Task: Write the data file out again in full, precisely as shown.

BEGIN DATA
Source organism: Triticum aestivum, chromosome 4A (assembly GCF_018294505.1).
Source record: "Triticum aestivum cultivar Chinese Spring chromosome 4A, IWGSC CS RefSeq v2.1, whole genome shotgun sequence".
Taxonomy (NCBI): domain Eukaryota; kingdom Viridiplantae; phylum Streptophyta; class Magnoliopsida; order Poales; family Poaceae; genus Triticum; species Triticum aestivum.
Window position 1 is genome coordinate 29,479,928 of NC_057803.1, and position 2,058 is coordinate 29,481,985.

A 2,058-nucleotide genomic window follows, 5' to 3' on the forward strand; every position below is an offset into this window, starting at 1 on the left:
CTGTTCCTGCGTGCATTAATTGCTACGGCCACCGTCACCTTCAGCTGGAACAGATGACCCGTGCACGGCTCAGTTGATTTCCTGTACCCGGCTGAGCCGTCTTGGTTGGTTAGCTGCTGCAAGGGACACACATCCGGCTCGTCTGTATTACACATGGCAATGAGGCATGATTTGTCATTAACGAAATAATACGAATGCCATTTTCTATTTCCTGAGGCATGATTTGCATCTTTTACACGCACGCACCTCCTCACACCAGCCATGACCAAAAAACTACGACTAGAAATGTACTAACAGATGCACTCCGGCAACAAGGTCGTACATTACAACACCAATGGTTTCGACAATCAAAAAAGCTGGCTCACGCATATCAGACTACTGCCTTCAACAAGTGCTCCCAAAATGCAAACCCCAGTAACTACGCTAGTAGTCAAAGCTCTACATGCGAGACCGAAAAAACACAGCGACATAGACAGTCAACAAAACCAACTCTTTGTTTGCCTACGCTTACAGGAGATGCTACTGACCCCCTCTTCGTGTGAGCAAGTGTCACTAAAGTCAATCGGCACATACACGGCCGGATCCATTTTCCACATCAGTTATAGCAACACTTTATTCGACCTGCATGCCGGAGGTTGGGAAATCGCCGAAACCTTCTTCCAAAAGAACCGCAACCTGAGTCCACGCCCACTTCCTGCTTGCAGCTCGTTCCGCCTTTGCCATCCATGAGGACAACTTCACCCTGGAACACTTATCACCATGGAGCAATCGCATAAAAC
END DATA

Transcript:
Source organism: Triticum aestivum, chromosome 4A (assembly GCF_018294505.1).
Source record: "Triticum aestivum cultivar Chinese Spring chromosome 4A, IWGSC CS RefSeq v2.1, whole genome shotgun sequence".
Taxonomy (NCBI): domain Eukaryota; kingdom Viridiplantae; phylum Streptophyta; class Magnoliopsida; order Poales; family Poaceae; genus Triticum; species Triticum aestivum.
Window position 1 is genome coordinate 29,479,928 of NC_057803.1, and position 2,058 is coordinate 29,481,985.

A 2,058-nucleotide genomic window follows, 5' to 3' on the forward strand; every position below is an offset into this window, starting at 1 on the left:
CTGTTCCTGCGTGCATTAATTGCTACGGCCACCGTCACCTTCAGCTGGAACAGATGACCCGTGCACGGCTCAGTTGATTTCCTGTACCCGGCTGAGCCGTCTTGGTTGGTTAGCTGCTGCAAGGGACACACATCCGGCTCGTCTGTATTACACATGGCAATGAGGCATGATTTGTCATTAACGAAATAATACGAATGCCATTTTCTATTTCCTGAGGCATGATTTGCATCTTTTACACGCACGCACCTCCTCACACCAGCCATGACCAAAAAACTACGACTAGAAATGTACTAACAGATGCACTCCGGCAACAAGGTCGTACATTACAACACCAATGGTTTCGACAATCAAAAAAGCTGGCTCACGCATATCAGACTACTGCCTTCAACAAGTGCTCCCAAAATGCAAACCCCAGTAACTACGCTAGTAGTCAAAGCTCTACATGCGAGACCGAAAAAACACAGCGACATAGACAGTCAACAAAACCAACTCTTTGTTTGCCTACGCTTACAGGAGATGCTACTGACCCCCTCTTCGTGTGAGCAAGTGTCACTAAAGTCAATCGGCACATACACGGCCGGATCCATTTTCCACATCAGTTATAGCAACACTTTATTCGACCTGCATGCCGGAGGTTGGGAAATCGCCGAAACCTTCTTCCAAAAGAACCGCAACCTGAGTCCACGCCCACTTCCTGCTTGCAGCTCGTTCCGCCTTTGCCATCCATGAGGACAACTTCACCCTGGAACACTTATCACCATGGAGCAATCGCATAAAAC